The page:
Election of 1956: "There may be crazier ways to select a President but I can't think of one."

Stevenson announced his candidacy for the 1956 Democratic presidential nomination in November 1955. This time, competition from Tennessee Senator Estes Kefauver and New York Governor W. Averell Harriman forced Stevenson to campaign more aggressively for the nomination. After winning the nomination, Stevenson waged a vigorous presidential campaign, delivering 300 speeches and traveling 55,000 miles. He called on the electorate to join him on a march to a "new America," based on a liberal agenda that anticipated the programs of the Kennedy and Johnson administrations.
Upon securing the nomination, Stevenson deferred to convention delegates to select his running mate. Stevenson favored Massachusetts Senator John F. Kennedy, but the delegates chose Estes Kefauver by a narrow margin. Here, Truman, Stevenson, Harriman, and Kefauver celebrate Stevenson's nomination at the 1956 Democratic National Convention.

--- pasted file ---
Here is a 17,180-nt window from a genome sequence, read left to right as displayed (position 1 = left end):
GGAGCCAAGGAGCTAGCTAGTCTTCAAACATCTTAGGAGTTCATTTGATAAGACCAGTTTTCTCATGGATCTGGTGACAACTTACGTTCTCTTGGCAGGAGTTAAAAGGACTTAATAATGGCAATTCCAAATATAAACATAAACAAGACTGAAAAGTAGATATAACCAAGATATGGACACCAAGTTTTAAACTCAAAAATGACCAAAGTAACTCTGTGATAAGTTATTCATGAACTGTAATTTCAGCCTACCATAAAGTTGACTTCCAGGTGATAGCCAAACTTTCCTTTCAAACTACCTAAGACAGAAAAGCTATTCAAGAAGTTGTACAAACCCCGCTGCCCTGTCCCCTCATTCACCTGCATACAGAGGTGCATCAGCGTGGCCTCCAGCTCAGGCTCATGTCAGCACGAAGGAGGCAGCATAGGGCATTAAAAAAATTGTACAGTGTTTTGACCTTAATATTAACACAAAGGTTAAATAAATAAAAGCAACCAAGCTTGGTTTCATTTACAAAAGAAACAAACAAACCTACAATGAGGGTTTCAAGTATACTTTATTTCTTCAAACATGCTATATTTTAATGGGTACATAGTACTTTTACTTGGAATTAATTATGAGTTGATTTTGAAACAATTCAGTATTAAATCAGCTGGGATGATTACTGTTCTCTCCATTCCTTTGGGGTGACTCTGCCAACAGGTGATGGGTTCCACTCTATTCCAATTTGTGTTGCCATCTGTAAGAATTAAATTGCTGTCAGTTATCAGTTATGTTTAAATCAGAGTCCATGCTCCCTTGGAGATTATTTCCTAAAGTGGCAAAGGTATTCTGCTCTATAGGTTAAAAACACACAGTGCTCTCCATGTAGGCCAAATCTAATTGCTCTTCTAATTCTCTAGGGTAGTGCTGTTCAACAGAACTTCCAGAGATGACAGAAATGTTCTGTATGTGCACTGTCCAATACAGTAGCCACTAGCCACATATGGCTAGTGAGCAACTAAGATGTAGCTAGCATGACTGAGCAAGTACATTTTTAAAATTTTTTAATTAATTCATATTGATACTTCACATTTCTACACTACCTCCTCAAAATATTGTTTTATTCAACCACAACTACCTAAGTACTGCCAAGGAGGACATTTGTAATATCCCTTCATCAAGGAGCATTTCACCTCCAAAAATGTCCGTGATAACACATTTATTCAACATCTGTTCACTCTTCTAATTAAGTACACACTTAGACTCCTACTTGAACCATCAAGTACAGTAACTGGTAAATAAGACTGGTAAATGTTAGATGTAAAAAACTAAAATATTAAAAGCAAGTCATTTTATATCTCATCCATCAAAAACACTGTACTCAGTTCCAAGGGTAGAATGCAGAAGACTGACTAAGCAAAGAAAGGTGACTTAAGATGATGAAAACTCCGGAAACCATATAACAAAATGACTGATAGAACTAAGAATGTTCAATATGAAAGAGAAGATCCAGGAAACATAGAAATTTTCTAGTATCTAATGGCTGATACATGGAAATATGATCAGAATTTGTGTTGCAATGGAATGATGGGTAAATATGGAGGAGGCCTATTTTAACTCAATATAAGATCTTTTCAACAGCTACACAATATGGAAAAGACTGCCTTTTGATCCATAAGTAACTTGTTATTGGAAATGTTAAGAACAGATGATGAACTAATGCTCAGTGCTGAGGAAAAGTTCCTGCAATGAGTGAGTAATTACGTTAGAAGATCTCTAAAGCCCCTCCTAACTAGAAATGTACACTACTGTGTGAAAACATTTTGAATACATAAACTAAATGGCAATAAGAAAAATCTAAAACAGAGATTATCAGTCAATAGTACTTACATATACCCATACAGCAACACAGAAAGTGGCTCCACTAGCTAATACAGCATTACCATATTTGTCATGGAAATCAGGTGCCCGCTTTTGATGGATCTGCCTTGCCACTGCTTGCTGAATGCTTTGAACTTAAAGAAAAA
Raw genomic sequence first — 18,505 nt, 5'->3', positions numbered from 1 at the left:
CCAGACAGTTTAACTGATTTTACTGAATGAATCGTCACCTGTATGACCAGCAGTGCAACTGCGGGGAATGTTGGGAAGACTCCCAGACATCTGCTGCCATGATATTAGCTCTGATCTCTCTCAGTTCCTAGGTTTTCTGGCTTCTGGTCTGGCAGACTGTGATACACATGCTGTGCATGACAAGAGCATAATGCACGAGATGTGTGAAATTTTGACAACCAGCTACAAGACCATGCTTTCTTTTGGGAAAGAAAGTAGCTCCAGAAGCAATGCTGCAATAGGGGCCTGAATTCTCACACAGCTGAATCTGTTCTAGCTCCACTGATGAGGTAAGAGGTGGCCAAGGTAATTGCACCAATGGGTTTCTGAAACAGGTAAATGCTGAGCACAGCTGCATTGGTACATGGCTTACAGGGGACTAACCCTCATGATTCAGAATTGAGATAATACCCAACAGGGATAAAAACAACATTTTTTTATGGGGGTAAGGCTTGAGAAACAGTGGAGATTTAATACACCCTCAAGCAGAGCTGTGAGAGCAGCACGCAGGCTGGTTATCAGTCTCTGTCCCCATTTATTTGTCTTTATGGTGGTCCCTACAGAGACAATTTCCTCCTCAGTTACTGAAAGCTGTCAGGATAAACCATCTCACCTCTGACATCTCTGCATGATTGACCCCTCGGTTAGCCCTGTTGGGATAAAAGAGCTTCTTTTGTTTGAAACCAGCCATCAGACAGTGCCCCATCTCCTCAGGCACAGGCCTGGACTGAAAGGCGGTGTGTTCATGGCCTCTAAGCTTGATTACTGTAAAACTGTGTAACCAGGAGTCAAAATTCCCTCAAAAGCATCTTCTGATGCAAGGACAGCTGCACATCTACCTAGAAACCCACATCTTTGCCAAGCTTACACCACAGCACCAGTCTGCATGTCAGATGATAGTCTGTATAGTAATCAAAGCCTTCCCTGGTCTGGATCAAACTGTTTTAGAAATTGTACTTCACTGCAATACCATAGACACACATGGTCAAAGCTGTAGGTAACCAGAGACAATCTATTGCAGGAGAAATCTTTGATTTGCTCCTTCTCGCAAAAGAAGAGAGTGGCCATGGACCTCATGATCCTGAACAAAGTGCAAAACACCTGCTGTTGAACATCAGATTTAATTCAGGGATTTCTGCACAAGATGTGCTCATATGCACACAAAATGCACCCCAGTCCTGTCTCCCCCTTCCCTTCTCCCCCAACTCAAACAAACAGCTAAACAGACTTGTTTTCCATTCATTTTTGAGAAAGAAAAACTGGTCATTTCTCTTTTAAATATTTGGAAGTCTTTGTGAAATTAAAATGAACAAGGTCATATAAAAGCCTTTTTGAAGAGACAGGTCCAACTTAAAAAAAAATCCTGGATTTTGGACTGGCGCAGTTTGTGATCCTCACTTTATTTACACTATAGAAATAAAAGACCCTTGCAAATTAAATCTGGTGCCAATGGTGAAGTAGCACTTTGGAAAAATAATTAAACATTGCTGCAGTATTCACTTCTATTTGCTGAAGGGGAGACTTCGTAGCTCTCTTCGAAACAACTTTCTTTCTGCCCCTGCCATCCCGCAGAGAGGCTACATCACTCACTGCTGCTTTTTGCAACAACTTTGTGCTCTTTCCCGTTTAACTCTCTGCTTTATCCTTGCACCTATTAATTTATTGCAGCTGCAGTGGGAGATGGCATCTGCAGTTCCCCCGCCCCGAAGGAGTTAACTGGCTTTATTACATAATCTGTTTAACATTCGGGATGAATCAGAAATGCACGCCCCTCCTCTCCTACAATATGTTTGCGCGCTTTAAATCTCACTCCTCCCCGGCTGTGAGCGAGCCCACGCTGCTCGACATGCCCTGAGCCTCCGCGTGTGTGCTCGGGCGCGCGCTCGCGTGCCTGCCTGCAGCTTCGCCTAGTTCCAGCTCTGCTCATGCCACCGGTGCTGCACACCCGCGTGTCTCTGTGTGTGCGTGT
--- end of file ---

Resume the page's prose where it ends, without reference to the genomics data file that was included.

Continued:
Much to Stevenson's dismay, at the convention Truman supported Averell Harriman for the 1956 Democratic ticket. This final page of a letter Truman sent Stevenson acknowledges the acrimony Truman's support for Harriman might have caused, while putting in perspective the need to win the election above all else.
While President Eisenhower suffered heart problems, the economy enjoyed robust health. Stevenson's hopes for victory were dashed when, in October, President Eisenhower's doctors gave him a clean bill of health and the Suez crisis erupted. The public was not convinced that a change in leadership was needed, and Stevenson lost his second bid for the presidency, though not the respect of his fellow citizens.

 


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